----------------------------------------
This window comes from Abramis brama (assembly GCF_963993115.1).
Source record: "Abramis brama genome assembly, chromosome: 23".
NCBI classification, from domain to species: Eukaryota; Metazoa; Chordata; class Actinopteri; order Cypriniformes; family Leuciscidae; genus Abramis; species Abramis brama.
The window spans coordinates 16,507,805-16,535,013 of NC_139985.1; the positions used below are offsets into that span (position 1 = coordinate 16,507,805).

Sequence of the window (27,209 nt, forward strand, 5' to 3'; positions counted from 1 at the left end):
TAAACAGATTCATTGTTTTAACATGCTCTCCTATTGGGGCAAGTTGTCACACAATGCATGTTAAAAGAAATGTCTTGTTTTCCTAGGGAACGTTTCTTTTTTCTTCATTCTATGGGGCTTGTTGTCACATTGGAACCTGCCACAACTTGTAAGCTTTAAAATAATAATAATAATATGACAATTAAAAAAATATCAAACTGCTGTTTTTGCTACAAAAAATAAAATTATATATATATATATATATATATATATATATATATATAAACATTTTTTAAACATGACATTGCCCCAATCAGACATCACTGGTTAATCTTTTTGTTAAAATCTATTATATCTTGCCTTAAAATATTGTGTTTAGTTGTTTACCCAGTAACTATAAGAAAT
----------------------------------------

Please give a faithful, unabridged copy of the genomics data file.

This window comes from Abramis brama (assembly GCF_963993115.1).
Source record: "Abramis brama genome assembly, chromosome: 23".
NCBI classification, from domain to species: Eukaryota; Metazoa; Chordata; class Actinopteri; order Cypriniformes; family Leuciscidae; genus Abramis; species Abramis brama.
The window spans coordinates 16,507,805-16,535,013 of NC_139985.1; the positions used below are offsets into that span (position 1 = coordinate 16,507,805).

Sequence of the window (27,209 nt, forward strand, 5' to 3'; positions counted from 1 at the left end):
TAAACAGATTCATTGTTTTAACATGCTCTCCTATTGGGGCAAGTTGTCACACAATGCATGTTAAAAGAAATGTCTTGTTTTCCTAGGGAACGTTTCTTTTTTCTTCATTCTATGGGGCTTGTTGTCACATTGGAACCTGCCACAACTTGTAAGCTTTAAAATAATAATAATAATATGACAATTAAAAAAATATCAAACTGCTGTTTTTGCTACAAAAAATAAAATTATATATATATATATATATATATATATATATATATATAAACATTTTTTAAACATGACATTGCCCCAATCAGACATCACTGGTTAATCTTTTTGTTAAAATCTATTATATCTTGCCTTAAAATATTGTGTTTAGTTGTTTACCCAGTAACTATAAGAAAT